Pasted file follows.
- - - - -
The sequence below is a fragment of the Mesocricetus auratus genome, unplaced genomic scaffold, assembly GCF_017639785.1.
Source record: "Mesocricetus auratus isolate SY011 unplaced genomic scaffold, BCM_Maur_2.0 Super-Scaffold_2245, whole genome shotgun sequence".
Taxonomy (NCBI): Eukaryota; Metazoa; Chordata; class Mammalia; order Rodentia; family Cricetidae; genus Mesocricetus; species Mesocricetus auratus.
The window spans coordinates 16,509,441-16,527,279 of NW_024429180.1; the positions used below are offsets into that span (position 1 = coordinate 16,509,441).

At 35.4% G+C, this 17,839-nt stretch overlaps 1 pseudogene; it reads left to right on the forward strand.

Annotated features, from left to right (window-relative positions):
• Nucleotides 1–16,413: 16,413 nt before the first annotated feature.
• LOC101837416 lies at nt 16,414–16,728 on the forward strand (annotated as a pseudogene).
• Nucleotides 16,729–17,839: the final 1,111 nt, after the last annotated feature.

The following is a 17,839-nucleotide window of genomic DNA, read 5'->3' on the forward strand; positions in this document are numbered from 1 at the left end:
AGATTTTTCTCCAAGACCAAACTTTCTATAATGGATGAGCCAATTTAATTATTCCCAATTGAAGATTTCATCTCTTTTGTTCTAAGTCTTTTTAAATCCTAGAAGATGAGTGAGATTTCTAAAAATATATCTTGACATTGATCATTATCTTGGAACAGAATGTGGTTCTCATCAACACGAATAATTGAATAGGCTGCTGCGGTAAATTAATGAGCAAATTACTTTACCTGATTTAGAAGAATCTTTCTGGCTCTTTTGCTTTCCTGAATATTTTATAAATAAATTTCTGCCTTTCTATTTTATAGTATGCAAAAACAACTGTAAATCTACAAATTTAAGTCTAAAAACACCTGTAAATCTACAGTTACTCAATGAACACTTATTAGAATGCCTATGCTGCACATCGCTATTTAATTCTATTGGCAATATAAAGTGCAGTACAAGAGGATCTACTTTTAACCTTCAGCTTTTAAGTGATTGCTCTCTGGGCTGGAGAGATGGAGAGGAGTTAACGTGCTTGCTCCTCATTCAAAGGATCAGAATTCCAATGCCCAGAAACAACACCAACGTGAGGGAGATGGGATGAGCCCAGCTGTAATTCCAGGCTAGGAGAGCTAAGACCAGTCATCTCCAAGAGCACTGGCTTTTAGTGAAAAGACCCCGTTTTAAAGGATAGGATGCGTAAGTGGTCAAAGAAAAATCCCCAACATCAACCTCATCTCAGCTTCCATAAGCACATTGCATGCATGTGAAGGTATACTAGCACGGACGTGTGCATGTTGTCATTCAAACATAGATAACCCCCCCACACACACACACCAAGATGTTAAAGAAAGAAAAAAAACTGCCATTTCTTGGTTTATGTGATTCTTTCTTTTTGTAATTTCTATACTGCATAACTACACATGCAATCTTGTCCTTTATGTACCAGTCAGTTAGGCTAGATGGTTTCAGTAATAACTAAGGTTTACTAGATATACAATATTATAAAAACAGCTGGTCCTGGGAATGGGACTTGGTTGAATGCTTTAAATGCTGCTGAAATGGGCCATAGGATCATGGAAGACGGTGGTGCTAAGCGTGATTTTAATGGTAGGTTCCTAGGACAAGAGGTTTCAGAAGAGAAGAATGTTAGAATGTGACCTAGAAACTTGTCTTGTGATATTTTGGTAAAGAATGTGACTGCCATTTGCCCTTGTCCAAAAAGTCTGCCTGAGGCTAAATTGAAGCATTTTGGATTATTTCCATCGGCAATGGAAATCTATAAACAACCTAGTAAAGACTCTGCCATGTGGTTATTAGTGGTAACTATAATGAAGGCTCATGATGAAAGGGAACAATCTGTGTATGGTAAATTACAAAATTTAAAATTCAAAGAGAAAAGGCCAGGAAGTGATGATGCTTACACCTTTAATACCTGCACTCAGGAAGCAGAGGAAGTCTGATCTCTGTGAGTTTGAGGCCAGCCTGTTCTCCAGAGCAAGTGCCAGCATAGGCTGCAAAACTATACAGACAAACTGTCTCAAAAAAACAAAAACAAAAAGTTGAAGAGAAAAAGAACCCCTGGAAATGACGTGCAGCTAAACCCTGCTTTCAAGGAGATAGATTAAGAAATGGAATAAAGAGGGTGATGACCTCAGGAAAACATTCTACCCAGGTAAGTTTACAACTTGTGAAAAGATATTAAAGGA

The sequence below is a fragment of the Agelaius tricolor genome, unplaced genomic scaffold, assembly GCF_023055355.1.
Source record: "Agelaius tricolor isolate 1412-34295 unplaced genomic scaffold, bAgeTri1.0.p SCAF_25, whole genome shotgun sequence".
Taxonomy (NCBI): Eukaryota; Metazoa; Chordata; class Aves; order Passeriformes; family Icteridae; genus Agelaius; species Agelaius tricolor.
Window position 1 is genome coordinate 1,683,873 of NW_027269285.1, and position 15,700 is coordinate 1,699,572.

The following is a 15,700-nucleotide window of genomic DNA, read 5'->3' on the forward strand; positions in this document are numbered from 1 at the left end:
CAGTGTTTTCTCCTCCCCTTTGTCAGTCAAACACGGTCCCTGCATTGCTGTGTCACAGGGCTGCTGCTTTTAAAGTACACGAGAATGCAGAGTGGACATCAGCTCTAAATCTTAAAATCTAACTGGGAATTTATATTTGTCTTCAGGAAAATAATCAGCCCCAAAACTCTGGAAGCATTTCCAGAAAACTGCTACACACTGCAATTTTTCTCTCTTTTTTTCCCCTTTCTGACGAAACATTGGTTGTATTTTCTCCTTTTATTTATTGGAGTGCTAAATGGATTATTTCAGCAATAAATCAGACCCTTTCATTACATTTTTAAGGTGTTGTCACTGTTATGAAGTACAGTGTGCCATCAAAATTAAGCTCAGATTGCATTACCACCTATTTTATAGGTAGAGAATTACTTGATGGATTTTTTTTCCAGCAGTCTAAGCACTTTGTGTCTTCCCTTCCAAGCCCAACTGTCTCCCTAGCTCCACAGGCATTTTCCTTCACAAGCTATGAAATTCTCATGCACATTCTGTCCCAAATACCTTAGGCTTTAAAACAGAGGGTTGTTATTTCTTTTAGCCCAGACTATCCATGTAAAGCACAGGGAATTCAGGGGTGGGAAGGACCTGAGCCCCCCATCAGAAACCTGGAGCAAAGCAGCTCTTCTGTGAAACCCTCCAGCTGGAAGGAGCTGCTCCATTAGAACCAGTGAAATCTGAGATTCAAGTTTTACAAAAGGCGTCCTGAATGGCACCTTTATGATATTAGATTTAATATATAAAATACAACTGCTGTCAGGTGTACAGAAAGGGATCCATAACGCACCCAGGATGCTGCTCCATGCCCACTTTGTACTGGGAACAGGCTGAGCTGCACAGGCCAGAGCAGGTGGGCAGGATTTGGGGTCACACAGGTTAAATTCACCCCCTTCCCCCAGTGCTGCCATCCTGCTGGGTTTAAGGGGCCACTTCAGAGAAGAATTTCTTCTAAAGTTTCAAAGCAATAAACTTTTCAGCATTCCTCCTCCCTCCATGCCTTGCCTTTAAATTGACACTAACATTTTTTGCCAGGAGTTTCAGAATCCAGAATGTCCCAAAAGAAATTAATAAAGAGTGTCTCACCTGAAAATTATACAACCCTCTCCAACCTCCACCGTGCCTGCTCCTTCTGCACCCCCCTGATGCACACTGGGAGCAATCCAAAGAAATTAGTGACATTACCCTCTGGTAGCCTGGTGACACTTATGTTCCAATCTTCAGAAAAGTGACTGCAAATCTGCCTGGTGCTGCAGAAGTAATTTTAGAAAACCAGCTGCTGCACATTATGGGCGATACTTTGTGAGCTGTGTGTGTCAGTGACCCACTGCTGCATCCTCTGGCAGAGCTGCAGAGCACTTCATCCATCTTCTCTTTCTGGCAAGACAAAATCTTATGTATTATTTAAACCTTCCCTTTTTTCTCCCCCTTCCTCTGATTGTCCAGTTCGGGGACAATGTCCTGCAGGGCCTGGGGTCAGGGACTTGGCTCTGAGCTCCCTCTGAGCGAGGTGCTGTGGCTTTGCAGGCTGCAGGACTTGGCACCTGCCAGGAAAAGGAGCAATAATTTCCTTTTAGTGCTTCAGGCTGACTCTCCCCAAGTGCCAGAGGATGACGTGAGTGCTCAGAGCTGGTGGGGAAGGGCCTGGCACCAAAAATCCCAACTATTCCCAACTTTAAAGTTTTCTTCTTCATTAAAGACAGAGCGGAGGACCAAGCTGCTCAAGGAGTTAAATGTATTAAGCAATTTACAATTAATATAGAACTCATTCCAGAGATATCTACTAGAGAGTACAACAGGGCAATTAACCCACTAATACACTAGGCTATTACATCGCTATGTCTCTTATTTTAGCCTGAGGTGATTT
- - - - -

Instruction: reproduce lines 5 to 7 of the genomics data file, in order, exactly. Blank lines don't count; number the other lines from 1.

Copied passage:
At 35.4% G+C, this 17,839-nt stretch overlaps 1 pseudogene; it reads left to right on the forward strand.

Annotated features, from left to right (window-relative positions):
• Nucleotides 1–16,413: 16,413 nt before the first annotated feature.